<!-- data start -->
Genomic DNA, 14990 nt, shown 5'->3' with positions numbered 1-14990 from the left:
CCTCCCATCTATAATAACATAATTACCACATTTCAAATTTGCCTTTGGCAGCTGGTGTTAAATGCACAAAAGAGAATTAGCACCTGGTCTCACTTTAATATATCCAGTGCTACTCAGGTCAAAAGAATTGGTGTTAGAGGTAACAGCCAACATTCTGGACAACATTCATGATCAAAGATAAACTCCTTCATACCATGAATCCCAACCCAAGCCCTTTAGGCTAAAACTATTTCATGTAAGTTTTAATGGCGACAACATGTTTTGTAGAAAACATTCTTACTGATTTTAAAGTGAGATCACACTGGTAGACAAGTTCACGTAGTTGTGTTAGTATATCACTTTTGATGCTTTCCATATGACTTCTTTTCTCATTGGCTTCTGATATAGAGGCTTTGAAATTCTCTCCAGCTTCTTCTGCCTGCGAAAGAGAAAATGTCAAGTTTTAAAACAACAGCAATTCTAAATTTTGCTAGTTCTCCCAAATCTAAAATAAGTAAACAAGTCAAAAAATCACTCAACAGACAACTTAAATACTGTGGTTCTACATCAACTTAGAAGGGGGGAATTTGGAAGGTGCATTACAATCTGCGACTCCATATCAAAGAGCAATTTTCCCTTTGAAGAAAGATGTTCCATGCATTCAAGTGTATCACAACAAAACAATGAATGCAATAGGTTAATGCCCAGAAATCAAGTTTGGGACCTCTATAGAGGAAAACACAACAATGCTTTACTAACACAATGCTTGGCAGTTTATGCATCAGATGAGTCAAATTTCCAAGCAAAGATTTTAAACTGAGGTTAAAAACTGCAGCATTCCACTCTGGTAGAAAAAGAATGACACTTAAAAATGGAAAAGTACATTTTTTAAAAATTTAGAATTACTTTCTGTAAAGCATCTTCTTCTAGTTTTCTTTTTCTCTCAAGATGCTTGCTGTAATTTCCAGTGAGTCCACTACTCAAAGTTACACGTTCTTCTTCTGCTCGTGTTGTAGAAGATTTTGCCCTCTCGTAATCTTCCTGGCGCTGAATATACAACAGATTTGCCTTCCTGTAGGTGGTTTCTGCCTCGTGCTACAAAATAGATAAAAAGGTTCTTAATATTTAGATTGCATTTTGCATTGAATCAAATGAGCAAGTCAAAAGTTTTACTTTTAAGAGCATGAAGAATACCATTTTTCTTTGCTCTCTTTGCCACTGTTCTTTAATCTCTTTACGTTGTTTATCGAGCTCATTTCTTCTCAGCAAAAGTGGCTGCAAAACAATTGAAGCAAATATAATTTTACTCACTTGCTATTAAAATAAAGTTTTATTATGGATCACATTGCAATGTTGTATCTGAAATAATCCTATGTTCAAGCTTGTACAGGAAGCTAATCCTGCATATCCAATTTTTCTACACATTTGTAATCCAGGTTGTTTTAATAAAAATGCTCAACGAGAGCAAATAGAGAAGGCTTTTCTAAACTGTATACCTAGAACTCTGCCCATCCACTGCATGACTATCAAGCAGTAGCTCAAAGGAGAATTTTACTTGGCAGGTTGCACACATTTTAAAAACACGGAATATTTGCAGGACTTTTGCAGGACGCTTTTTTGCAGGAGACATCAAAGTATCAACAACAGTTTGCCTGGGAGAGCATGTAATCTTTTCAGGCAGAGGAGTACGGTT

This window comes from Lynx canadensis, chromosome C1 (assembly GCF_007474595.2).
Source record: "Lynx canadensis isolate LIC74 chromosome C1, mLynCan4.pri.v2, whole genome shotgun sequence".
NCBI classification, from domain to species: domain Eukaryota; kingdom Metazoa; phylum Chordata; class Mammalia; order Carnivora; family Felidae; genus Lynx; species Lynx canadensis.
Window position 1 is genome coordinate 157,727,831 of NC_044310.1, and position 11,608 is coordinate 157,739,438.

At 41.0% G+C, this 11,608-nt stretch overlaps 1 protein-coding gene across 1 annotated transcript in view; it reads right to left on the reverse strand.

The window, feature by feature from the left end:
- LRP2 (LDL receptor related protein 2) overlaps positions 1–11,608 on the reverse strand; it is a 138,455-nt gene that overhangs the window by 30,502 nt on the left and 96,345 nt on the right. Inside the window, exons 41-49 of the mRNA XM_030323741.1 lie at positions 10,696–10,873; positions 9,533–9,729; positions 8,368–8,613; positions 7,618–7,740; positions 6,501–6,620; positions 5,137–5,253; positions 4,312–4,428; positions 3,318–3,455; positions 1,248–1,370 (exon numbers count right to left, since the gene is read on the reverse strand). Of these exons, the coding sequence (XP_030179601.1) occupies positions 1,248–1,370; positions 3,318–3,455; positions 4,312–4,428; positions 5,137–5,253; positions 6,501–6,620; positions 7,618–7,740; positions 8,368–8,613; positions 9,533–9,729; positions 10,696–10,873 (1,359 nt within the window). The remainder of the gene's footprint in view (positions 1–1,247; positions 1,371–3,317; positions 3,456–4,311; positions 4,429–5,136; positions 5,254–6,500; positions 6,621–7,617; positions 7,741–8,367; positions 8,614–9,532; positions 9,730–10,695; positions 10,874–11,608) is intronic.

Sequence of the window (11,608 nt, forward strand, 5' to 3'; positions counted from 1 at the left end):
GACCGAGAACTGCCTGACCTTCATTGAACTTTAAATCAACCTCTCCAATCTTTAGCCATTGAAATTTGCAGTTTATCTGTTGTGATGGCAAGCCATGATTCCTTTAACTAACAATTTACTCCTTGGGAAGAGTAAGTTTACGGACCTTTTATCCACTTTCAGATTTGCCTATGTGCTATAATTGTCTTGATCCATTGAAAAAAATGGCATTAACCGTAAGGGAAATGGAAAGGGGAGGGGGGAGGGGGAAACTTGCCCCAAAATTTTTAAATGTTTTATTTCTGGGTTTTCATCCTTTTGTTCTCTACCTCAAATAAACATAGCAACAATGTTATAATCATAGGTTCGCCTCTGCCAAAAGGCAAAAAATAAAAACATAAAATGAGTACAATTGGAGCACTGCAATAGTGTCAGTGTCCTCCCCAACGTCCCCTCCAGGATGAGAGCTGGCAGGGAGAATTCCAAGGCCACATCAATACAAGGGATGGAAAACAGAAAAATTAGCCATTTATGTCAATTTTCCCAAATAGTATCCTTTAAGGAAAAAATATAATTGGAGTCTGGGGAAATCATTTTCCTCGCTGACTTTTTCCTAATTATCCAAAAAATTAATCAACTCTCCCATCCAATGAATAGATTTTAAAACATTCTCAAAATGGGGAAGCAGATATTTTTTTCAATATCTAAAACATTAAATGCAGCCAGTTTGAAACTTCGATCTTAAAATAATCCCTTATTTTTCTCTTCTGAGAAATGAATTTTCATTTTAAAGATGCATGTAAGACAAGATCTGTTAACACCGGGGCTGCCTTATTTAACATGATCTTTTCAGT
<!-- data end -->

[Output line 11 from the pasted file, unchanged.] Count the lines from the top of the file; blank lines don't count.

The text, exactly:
GACCGAGAACTGCCTGACCTTCATTGAACTTTAAATCAACCTCTCCAATCTTTAGCCATTGAAATTTGCAGTTTATCTGTTGTGATGGCAAGCCATGATTCCTTTAACTAACAATTTACTCCTTGGGAAGAGTAAGTTTACGGACCTTTTATCCACTTTCAGATTTGCCTATGTGCTATAATTGTCTTGATCCATTGAAAAAAATGGCATTAACCGTAAGGGAAATGGAAAGGGGAGGGGGGAGGGGGAAACTTGCCCCAAAATTTTTAAATGTTTTATTTCTGGGTTTTCATCCTTTTGTTCTCTACCTCAAATAAACATAGCAACAATGTTATAATCATAGGTTCGCCTCTGCCAAAAGGCAAAAAATAAAAACATAAAATGAGTACAATTGGAGCACTGCAATAGTGTCAGTGTCCTCCCCAACGTCCCCTCCAGGATGAGAGCTGGCAGGGAGAATTCCAAGGCCACATCAATACAAGGGATGGAAAACAGAAAAATTAGCCATTTATGTCAATTTTCCCAAATAGTATCCTTTAAGGAAAAAATATAATTGGAGTCTGGGGAAATCATTTTCCTCGCTGACTTTTTCCTAATTATCCAAAAAATTAATCAACTCTCCCATCCAATGAATAGATTTTAAAACATTCTCAAAATGGGGAAGCAGATATTTTTTTCAATATCTAAAACATTAAATGCAGCCAGTTTGAAACTTCGATCTTAAAATAATCCCTTATTTTTCTCTTCTGAGAAATGAATTTTCATTTTAAAGATGCATGTAAGACAAGATCTGTTAACACCGGGGCTGCCTTATTTAACATGATCTTTTCAGT